Some people respond to suffering by turning it into art. That’s true even with the harrowing experience of a pandemic.
In the early 1400s, an Englishman named John Cooke composed Stella celi, a hymn to the Virgin Mary referencing the Black Plague which, according to some sources, wiped out half of Europe. Its text speaks of the “ulcers of a terrible death” but also the assurance that “the star of heaven … has rooted out the plague.”
Cooke’s hymn is unlikely the first direct musical response to a major pandemic, but it is one of the earliest. Many more composers, over the millennia, have been inspired to write music in times of crisis.
As pandemics resurfaced and new ones cropped up, people centuries ago were, in general, keenly aware of the precarious nature of life. Johann Sebastian Bach was no exception. He was orphaned twice by age 10 and lost half of his 20 children and his first wife.
Bach wrote music that could comfort in times of distress and music that directly confronted plagues in his Cantata No. 25, titled “There is Nothing Healthy in My Body.” He wrote it in 1723, just a year after the great plague of Marseille, France ended, leaving over 100,000 people dead. Bach’s anonymous text talks of the “world as a hospital” and “children laid low with sickness.” A sober but lilting aria in the middle of the cantata declares, “My plague cannot be healed by any herb or ointment, other than the balm of Gilead.”
The world faced a more modern kind of plague in the 1980s. HIV/AIDS has claimed more than 32 million lives, according to the World Health Organization. Along with all the loss of life comes another parallel between that pandemic and today’s crisis. In the 1980s, many blamed the Reagan administration for not confronting the virus quickly and honestly enough, just as similar criticisms continue to be leveled at both the U.S. and Chinese governments.
Artists, in the face of death and adversity, sometimes react with rage. That’s surely the case with American composer John Corigliano and his Symphony No. 1, sometimes referred to as the “AIDS Symphony.”
Written as a heart-on-sleeve elegy for the many friends Corigliano lost to HIV/AIDS in the 1980s, the music is by turns tender, anguished and ferocious. The opening movement, titled “Apologue: Of Rage and Remembrance,” begins with searing strings pummeled by percussion before it finally evaporates into chill air. Another movement, the “Tarantella,” gyrates with jagged, and sometimes woozy, rhythms like the fevered hallucinations of an AIDS victim. The symphony was premiered by the Chicago Symphony Orchestra in 1990 and it won the coveted Grawemeyer Award the following year.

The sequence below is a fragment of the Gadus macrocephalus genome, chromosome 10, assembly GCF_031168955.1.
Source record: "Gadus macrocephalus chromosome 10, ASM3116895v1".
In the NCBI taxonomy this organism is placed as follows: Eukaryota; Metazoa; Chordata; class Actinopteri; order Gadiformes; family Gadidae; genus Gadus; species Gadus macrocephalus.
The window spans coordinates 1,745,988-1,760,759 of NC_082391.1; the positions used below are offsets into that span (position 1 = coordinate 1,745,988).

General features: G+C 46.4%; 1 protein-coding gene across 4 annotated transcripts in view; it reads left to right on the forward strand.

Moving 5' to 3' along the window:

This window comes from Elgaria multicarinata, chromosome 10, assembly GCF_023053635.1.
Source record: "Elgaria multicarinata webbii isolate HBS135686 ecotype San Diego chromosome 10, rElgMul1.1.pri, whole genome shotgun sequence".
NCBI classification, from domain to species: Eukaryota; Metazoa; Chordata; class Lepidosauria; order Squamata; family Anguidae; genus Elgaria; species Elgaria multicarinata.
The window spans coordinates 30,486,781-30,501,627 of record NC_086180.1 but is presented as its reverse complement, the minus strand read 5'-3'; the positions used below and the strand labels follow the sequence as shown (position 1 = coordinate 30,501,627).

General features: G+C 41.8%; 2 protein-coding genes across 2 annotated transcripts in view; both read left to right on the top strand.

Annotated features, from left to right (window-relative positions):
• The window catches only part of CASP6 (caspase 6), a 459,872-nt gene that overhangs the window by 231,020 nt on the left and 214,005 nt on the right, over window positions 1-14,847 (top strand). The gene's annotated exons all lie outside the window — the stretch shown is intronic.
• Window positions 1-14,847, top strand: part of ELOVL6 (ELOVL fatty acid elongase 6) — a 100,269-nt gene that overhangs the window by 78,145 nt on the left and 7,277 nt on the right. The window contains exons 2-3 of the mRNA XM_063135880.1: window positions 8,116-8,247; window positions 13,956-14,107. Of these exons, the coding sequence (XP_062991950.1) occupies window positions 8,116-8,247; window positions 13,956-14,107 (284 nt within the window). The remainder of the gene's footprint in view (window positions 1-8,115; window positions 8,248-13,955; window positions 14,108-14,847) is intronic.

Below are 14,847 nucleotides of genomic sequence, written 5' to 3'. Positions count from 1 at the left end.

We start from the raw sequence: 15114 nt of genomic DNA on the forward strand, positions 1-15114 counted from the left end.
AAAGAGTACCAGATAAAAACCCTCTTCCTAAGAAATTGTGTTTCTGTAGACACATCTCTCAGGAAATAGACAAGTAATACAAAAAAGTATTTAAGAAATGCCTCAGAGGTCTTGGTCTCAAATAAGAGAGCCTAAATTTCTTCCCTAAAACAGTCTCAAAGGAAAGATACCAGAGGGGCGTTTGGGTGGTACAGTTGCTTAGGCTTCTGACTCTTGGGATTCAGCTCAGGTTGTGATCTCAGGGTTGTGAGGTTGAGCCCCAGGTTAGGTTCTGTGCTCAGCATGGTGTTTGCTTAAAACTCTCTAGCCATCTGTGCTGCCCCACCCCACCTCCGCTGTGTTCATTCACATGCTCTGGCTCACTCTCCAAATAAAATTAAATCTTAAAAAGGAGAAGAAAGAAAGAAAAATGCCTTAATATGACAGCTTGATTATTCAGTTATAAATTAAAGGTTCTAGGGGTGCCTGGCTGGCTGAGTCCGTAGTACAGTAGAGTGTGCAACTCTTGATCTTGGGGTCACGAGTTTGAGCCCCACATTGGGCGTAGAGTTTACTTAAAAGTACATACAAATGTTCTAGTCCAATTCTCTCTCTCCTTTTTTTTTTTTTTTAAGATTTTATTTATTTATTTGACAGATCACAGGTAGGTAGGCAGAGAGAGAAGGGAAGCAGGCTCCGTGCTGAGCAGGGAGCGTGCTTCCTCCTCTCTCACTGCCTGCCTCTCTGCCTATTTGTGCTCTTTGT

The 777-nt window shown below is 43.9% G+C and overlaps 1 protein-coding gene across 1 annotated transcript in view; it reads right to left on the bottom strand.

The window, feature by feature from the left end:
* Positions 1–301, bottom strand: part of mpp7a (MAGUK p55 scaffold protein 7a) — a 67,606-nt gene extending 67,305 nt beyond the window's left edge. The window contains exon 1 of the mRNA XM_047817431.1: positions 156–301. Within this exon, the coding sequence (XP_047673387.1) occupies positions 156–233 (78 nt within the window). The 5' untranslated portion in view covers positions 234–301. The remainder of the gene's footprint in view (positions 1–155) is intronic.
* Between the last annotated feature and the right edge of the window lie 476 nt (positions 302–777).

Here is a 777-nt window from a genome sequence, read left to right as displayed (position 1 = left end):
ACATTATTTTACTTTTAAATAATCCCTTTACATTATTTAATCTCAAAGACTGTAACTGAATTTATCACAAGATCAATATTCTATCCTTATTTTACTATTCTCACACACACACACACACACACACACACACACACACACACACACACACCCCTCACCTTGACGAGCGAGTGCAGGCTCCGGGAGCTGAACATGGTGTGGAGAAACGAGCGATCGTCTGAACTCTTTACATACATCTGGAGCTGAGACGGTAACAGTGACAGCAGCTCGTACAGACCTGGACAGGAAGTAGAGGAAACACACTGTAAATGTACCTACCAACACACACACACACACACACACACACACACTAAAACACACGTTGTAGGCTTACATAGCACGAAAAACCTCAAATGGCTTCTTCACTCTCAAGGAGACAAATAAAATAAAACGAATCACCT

Today’s pandemic has cruelly cut off the livelihood of countless musicians and composers, even tragically taking the lives of some. In response, performances have moved online and from home, donations are being taken, funding sources set up and commissions generated.
Lisa Bielawa, based in New York, is in the midst of writing a choral work in response to the virus. Titled Broadcast from Home, the piece is built on testimonials the composer is collecting via social media from individuals in self-isolation or self-quarantine. A section of the piece, “That Other You Still Exists,” takes its text from an anonymous source in Westchester, N.Y. Part of it reads: “After more than a week of being at sixes and sevens, not caring about all the inside things I love to do. Where was music? Where was reading? Why wasn’t I cleaning closets?”
A “virtual” orchestra and chorus of about 25 musicians from around the country are recording their own parts at home and sending them to Bielawa to stitch together. An interactive tool the composer plans to set up on her site will help anyone learn and record the music she’s written, then submit tracks as part of the chorus. Bielawa says she’s uncertain, at this point, whether the premiere of Broadcast from Home will happen virtually online or in public, depending on how soon the virus subsides.
Bielawa, as it turns out, is following in the footsteps of many composers over the centuries. Her response to distress is to tell the stories of regular people. In times of adversity, composers hope to create art that will reach people, will have some kind of soothing balm or cathartic healing, whether the music directly refers to ancient plagues or modern pandemics.